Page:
Neck Pain

How common is neck pain?

Neck pain is common.  It affects people more with increasing age, peaking around 70 years of age before declining a little.  Though it is not as common as back pain.

Neck pain has become more common in the working-from-home rush.

Have you been affected?  If you haven’t, you will know many people who have had it.

Isn’t neck pain a minor complaint?

No. Because it causes a lot of disability and suffering. And it affects productivity.  If you have a sore neck, it’s difficult to concentrate on your work.

How to relieve neck pain

Stay active

It’s really important to remain as active as the pain permits.  The rules are slightly different, depending on how long you’ve had your pain.

Use painkillers?

The recommendations on this are changing.  Non-steroidal anti-inflammatories are often prescribed.  But there’s recent evidence they may prolong pain.  Codeine is sometimes prescribed.  But opioids can cause dependency.

Treatment

There is evidence that osteopathy, chiropractic, physiotherapy and massage are helpful.

What causes it?

It’s highly unlikely to be caused by any sort of disease process.  These are rarely the cause.  But it is possible; so it’s worth consulting an experienced clinician if your pain persists for more than a few days.

“Non-specific neck pain”

Often, it’s difficult to identify the cause, for certain.  Doctors and therapists frequently blame muscle tension and joint strain.  But this is hard to confirm through examination.  Clinicians will often give the same person a different diagnosis.  This can be stressful.

Muscular tension and joint strain are often assumed to be the cause.

Diagnosis versus Functional Assessment

At AXB we provide a Functional Assessment.  While we help you understand the likely causes, it’s important for you to know what to do to get better.  And what to avoid.  This is where the Functional Assessment comes in. We will provide a FA at your first appointment.

“Shouldn’t I have an MRI for neck pain?”

Probably not.  What is found on MRI often bears little relation to how you feel.  The MRI may show nothing and yet you may have a lot of pain.  Equally, it may show a disc prolapse and yet your symptoms are not those of a prolapse.  It’s important to have a clinician who specialises in neck pain to help you.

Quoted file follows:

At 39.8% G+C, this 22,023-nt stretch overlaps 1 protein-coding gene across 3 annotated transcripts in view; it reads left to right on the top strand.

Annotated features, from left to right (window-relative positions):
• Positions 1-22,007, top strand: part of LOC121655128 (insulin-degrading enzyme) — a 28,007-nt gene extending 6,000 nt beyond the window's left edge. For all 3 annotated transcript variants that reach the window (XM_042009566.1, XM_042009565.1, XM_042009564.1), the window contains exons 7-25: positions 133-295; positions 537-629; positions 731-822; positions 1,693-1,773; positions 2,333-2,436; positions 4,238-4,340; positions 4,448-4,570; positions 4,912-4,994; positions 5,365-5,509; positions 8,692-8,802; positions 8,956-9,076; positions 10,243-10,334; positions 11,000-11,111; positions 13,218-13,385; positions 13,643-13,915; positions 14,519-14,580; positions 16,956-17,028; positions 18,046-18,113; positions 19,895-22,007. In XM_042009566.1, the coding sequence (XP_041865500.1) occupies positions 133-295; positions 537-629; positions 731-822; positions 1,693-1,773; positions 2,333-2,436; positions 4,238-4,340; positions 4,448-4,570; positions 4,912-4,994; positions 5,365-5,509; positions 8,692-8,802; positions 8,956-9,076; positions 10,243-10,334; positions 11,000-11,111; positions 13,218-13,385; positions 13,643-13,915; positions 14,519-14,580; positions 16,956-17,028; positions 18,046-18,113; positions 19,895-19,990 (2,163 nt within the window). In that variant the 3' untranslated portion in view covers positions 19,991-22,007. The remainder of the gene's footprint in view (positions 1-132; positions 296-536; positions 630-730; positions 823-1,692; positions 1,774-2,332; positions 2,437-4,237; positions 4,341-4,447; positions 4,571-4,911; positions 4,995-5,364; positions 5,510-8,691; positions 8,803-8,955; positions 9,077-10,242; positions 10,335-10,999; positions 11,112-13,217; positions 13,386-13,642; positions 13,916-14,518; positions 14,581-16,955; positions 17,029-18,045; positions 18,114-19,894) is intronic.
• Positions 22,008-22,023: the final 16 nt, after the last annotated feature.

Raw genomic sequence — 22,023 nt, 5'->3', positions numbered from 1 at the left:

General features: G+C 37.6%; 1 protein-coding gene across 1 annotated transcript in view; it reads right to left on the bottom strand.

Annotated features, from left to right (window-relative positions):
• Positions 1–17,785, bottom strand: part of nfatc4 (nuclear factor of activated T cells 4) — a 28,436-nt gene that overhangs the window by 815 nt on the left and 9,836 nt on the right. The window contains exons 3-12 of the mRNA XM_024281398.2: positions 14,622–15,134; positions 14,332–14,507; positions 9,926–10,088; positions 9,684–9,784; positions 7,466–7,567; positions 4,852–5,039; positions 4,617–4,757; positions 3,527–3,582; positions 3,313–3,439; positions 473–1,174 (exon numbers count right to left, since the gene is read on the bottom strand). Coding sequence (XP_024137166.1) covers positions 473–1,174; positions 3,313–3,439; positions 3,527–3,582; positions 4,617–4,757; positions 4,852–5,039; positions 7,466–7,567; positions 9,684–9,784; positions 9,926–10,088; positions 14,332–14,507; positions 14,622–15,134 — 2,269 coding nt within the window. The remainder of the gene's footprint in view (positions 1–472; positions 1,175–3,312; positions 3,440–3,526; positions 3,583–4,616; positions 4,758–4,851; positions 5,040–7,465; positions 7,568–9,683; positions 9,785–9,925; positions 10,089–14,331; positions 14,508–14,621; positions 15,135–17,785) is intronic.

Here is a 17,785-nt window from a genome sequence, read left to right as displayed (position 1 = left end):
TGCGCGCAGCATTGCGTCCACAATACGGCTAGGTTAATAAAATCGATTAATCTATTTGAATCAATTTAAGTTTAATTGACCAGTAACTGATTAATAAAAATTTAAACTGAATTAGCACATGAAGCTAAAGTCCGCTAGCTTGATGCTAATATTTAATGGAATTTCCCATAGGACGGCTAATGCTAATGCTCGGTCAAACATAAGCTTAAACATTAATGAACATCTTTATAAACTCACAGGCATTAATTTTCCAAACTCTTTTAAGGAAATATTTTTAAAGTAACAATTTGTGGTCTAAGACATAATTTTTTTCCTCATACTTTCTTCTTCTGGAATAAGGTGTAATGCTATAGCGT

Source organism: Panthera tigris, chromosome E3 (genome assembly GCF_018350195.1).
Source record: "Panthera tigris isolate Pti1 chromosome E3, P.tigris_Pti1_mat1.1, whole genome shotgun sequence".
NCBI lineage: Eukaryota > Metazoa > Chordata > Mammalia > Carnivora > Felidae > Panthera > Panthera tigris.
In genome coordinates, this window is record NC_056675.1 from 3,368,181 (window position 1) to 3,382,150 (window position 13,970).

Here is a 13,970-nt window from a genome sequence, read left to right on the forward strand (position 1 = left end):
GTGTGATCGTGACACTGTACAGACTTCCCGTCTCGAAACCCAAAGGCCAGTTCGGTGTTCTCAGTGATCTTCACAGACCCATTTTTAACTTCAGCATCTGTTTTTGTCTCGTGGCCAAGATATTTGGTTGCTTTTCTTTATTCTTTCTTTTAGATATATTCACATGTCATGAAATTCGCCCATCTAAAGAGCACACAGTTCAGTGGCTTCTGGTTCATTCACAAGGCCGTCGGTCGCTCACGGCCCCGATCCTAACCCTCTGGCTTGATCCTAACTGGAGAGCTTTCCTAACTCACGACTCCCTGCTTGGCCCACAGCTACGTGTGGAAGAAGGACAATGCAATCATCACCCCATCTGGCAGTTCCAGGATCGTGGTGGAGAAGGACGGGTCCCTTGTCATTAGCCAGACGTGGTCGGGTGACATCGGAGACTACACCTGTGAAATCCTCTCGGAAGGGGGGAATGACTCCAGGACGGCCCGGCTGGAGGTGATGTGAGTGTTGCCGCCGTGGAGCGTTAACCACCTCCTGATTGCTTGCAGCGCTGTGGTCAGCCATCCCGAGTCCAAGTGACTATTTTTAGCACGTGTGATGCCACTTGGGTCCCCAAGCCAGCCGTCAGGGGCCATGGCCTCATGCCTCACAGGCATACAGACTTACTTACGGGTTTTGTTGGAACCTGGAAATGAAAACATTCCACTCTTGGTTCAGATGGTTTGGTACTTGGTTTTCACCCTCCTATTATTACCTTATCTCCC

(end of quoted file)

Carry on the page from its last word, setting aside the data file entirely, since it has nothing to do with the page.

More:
Prevention

  • Moving often helps to prevent neck pain
  • Minimise over-loading. If you do more than your ncck is used to, you may strain it.
  • Avoid prolonged static postures.  As above, move often.
  • Minimise stress.  Stress aggravates all pain.
  • Have a supportive mattress and pillow.  But make sure it’s not too hard for you either.  Pillows that are too high or too low can cause problems.

When to see a doctor

If you have neck pain AND you answer “yes” to any of the below, we recommend you see a clinician specialising in this area:

Compared with during your waking day, is your pain worse when trying to sleep?

Have you lost any great amount of weight without meaning to over the last year?

Have you been diagnosed with Cancer at any time?

Have you had neck surgery in the last 2 years?

Do you have any difficulty gripping things, or a heavy arm?

Have you suffered any significant trauma recently, which in any way could impact on your neck?

Have you been on a prolonged course of oral corticosteroids (steroids by mouth) in the past or now?

Have you had a persistent high temperature or chills recently?

A fierce headache with or without the inability to bend your head forwards?

Are you also having episodes of dizziness or nausea?

If you do answer yes to one of the above, please contact us, rather than rushing off to your doctor.

AXB has specialised in relief AND prevention since 1993.  Our team, based in the West End of Edinburgh are keen to help you.

Secure your appointment today, by clicking the Book Now button.